Some commenters requested that the time frame be tolled in certain circumstances—for example, fourteen days from the date the “appropriate human resource staff” at the employer reads the letter. DHS declines to adopt such a proposal because it would add too much inconsistency and unpredictability. In addition, since the time period has been extended to thirty days, the concern about misdirected mail is somewhat mitigated. Moreover, the employer can control the receipt of the no-match letter in the same manner as it controls all related correspondence through the address that it submits on its filings.
Others have asked that DHS create special rules for special circumstances, such as seasonal workers, teachers on sabbatical, and employees who are out of the office for an extended period due to excused absence or disability. DHS recognizes that there may be situations where employers may not be able to avail themselves of the safe-harbor procedure as described herein. This rule provides an option, not a requirement. DHS is attempting to provide a safe-harbor procedure with as much general application as possible for employers. In these types of special circumstances, an employer should make a good faith effort to resolve the situations as rapidly as practicable, and keep a file documenting such efforts.
Some have complained that the proposed rule did not clarify what steps employers must complete within the fourteen-day time frame. To provide more clarity, DHS has amended the text of this final rule to provide that employers must check and resolve any discrepancies within their own records within thirty calendar days of receiving notice from SSA, or contact the local DHS office within thirty days of receiving notice from DHS. If an employer receives, for example, an SSA “Employer Correction Request” notice and determines that the discrepancy referenced is not due to the employer's records, the employer must promptly ask employees to check their own records, confirm the information in the employer's records, and follow up with SSA as appropriate. Although this action need not occur within thirty days, employers must nevertheless act within a reasonable time frame in order to satisfy this promptness requirement. It is also important for employers to notify employees promptly if further action is required so they have a reasonable amount of time to contact the appropriate agency, and so that the agency can correct its records within the ninety-day time frame.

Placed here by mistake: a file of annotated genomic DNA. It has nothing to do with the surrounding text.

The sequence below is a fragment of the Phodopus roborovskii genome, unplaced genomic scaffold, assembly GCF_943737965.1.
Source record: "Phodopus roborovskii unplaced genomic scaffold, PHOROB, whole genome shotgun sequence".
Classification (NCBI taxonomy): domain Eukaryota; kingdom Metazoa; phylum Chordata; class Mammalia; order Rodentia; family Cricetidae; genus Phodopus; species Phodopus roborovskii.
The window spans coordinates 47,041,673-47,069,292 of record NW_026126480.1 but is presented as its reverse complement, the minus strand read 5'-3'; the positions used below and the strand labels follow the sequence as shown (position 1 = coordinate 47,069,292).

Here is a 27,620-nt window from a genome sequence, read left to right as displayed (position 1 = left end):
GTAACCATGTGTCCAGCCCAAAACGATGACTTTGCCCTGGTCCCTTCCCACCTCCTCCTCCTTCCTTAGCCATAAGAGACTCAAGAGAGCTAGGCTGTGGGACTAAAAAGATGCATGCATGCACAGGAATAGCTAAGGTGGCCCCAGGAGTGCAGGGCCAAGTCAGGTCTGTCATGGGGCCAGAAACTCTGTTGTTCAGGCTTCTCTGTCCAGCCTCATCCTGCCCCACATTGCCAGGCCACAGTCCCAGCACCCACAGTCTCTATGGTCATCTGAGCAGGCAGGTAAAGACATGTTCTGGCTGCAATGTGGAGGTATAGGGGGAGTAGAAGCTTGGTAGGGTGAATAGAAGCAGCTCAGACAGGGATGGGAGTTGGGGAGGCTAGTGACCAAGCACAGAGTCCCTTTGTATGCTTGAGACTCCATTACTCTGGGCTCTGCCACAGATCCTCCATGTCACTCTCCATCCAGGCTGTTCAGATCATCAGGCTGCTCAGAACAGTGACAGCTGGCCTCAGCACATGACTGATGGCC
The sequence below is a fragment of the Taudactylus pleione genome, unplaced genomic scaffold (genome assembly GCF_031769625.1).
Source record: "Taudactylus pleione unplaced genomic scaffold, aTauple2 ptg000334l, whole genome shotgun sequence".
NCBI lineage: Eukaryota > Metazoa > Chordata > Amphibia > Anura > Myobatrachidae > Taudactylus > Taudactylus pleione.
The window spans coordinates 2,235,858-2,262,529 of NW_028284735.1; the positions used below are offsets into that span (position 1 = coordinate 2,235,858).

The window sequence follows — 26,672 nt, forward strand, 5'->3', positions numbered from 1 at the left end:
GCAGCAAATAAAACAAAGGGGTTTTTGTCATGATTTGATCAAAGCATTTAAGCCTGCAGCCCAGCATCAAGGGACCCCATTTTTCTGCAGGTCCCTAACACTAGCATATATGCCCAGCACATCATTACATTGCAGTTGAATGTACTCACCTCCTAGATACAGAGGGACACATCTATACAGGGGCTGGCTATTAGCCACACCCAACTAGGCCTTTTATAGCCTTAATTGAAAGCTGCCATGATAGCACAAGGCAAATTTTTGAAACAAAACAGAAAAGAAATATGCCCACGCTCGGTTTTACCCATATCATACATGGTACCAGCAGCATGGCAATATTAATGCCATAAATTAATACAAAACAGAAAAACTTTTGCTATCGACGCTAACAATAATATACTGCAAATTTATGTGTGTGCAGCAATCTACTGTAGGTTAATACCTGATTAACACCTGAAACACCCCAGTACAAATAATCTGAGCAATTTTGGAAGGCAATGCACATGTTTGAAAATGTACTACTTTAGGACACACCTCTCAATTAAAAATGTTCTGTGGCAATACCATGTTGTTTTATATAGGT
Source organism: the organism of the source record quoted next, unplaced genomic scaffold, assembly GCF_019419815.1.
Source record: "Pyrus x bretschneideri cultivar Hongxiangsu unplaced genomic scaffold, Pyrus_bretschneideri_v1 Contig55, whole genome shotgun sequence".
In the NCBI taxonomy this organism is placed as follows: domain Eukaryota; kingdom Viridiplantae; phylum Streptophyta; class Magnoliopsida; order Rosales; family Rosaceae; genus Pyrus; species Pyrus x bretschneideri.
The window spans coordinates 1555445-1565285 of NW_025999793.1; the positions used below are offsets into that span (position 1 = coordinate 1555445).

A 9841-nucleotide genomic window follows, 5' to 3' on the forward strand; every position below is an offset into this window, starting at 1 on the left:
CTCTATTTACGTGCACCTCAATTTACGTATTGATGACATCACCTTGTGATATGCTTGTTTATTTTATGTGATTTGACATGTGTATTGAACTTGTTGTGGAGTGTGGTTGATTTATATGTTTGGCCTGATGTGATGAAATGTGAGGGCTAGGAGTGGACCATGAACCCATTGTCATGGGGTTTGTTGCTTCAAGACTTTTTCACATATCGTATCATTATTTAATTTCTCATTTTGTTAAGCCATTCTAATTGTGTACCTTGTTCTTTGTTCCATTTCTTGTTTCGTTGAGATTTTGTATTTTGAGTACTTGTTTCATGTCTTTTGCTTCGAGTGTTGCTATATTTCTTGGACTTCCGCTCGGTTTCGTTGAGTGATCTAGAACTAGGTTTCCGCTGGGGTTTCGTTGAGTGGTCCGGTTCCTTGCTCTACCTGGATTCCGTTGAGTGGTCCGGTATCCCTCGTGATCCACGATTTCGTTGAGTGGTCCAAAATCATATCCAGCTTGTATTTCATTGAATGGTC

The steps and time frames are illustrated, as in the proposed and final rules, in the following table:
|Action||Proposed rule||Final rule|
|Employer receives letter from SSA or DHS indicating mismatch of employee, name and Social Security number||Day 0||Day 0.|
|Employer checks own records, makes any necessary corrections of errors, and verifies corrections with SSA or DHS||0-14 days||0-30 days.|
|If necessary, employer notifies employee and asks employee to assist in correction||0-60 days||0-90 days.|
|If necessary, employer corrects own records and verifies correction with SSA or DHS||0-60 days||0-90 days.|
|If necessary, employer performs special I-9 procedure||60-63 days||90-93 days.|
Some commenters have asked about the employee's status and the employer's liability while an employer is following the safe-harbor procedure. An employer is prohibited from knowingly employing unauthorized aliens, so an employer may not continue to employ an individual if the employer obtains actual knowledge during the safe-harbor procedure that the individual is an unauthorized alien. If the employer does not obtain actual knowledge during the safe-harbor process, and instead merely has information that could lead to a finding of constructive knowledge from the no-match letter, the employer may continue to employ the individual until all of the steps in the safe-harbor procedure are completed. This, of course, only speaks to an employee's immigration status and the employer's liability under the immigration laws, and does not speak to what actions an employer could or should take under its own internal personnel policies—for example, termination of employment based on an employee's failure to show up for work or an employee's false statements to the employer.
E. Practical Application